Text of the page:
More than 120 million Americans cast ballots in the 2018 midterm elections, with turnout surging to that of a typical presidential year in some states and the highest percentages of voters in places that have expanded access to the polls, according to an analysis of data released Thursday by the U.S. Election Assistance Commission.
The 2018 Election Administration and Voting Survey highlights the decentralized nature of U.S. elections and disparities within state voting laws. For instance, 25 states have passed voting restrictions in the last decade while others have been expanding access by implementing vote by mail, same-day voter registration and other measures.
In 2018, six states saw turnout levels exceed 60%, when considering the number of U.S. citizens eligible to vote, according to the survey. Among those were Oregon and Colorado, which conduct their elections entirely by mail, considered one of the more accessible voting options. The other four states provide opportunities to cast ballots early, allow voters to register and vote on Election Day and don't require an excuse for absentee voting.
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"I hope that data like this encourages a race to the top," said Myrna Perez, director of the voting rights and elections program at The Brennan Center for Justice at NYU's School of Law. "It's important to be able to show that states can do these reforms and it works."
The survey found the rate of early, in-person voting more than doubled since the 2014 election and vote by mail was used by one-quarter of the electorate last year.
Voting rights advocates say same-day or Election Day voter registration not only eliminates deadlines to register weeks in advance of an election but also allows voters who have failed to update their addresses with election officials to cast ballots that will be counted. In many states, voters who have an issue on Election Day with their registration, such as an outdated address, are given provisional ballots that may or may not be counted.
The survey found that, in 2018, 25 states and the District of Columbia had policies rejecting such ballots cast by voters outside their assigned precinct.
The six states with the lowest percentage of voter turnout were Hawaii, West Virginia, Oklahoma, Mississippi, Texas and Tennessee.
Of those, Mississippi and Tennessee have strict photo ID requirements for voters, which critics say can limit voter participation among college students who live on campus in another state and don't need an in-state driver's license; the elderly who no longer drive and let their licenses expire; and those who rely on public transportation and may have difficulty taking time off from work to obtain a driver's license.
Voter ID laws don't necessarily result in low voter turnout. Wisconsin has a strict photo ID requirement and saw turnout reach 61% in 2018, among the highest in the nation. But voting experts caution high turnout also doesn't mean voters weren't disenfranchised due to restrictive policies.
"We are not a democracy for the vast majority, we are a democracy for all of us," Perez said. "We can't say just because more of a majority chose to participate erases the fact that some couldn't."
A report on the survey, which is based on data submitted by state and local election offices, is sent to Congress after each federal election and the data is used to analyze voting trends nationwide. Along with collecting information on election administration, the commission is charged with developing voluntary guidelines for voting systems and disbursing grants for voting equipment upgrades.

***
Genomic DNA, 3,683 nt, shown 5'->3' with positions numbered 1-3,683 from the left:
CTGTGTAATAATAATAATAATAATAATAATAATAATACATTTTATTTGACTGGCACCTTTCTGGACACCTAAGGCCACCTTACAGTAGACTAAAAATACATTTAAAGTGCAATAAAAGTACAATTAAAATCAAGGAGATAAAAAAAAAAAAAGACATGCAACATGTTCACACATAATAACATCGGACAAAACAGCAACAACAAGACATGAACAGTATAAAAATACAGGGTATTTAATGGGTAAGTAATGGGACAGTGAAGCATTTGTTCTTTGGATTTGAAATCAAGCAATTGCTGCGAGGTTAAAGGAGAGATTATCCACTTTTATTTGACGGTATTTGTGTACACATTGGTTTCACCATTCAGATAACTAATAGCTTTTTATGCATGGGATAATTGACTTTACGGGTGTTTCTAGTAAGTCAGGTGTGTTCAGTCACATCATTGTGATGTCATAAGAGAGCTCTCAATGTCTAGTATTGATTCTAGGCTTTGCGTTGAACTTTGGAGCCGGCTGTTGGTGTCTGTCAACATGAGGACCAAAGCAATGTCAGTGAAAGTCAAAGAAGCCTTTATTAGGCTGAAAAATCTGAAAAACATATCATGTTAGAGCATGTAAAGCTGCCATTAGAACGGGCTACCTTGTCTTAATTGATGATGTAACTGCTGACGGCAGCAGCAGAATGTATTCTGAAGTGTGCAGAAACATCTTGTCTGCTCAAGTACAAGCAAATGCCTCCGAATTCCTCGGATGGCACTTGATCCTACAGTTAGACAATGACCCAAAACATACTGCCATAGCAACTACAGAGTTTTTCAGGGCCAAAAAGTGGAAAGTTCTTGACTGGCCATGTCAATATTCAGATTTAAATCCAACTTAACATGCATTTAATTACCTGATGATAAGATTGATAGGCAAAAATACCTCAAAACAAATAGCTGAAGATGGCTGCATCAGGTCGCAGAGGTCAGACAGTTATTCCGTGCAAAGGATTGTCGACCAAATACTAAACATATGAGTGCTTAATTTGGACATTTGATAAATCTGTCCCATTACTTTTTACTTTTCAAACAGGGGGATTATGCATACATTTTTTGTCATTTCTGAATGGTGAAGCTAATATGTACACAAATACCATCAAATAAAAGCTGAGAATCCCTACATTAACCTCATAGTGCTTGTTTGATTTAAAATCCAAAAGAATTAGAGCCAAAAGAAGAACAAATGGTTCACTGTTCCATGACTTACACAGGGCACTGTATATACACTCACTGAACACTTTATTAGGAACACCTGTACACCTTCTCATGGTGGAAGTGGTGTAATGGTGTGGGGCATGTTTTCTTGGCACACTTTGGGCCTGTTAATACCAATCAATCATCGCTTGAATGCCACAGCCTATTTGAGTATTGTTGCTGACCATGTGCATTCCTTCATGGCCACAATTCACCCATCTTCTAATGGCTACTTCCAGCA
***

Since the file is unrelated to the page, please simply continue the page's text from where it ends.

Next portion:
At a conference held Thursday in Washington by the commission, panelists discussed the challenges facing local election officials.
"Many of us do feel like we are having more and more responsibilities piled on us," said Linda Lindberg, the general registrar from Arlington, Virginia, adding the commission's survey provides valuable metrics for her and her colleagues as they ask for additional resources. "It will help us both at the local and the state level to say, `Look, this is how election administration is changing. Here's where we were years ago. Here's where we are today and here is what other jurisdictions are doing."'
Democrats in Congress have been pushing for voting reforms to expand voter registration opportunities and increase access, make Election Day a federal holiday and limit the removal of voters from registration lists. On the issue of voter removals, concerns have been raised in some states -- particularly Ohio and Georgia -- that election officials have been too aggressive in removing people from these lists.
The election survey found 17 million voter registration records were removed from the rolls between the 2016 and 2018 elections. Federal law requires states to maintain accurate voter rolls, although there has been some disagreement on how to interpret certain sections of the law.
The survey also collected data on voting technology. In 2018, 10 states had more than half of their jurisdictions using electronic voting machines that do not produce a paper record of each ballot that is verified by the voter and can later be audited. They are Delaware, Georgia, Indiana, Kentucky, Louisiana, Mississippi, New Jersey, Pennsylvania, South Carolina, and Tennessee. Cybersecurity experts have warned these machines are vulnerable to hacking and must be replaced.
The survey also found the use of electronic poll books to check in voters has surged 48% since the 2016 presidential election. The technology has been implemented statewide in seven states and the District of Columbia.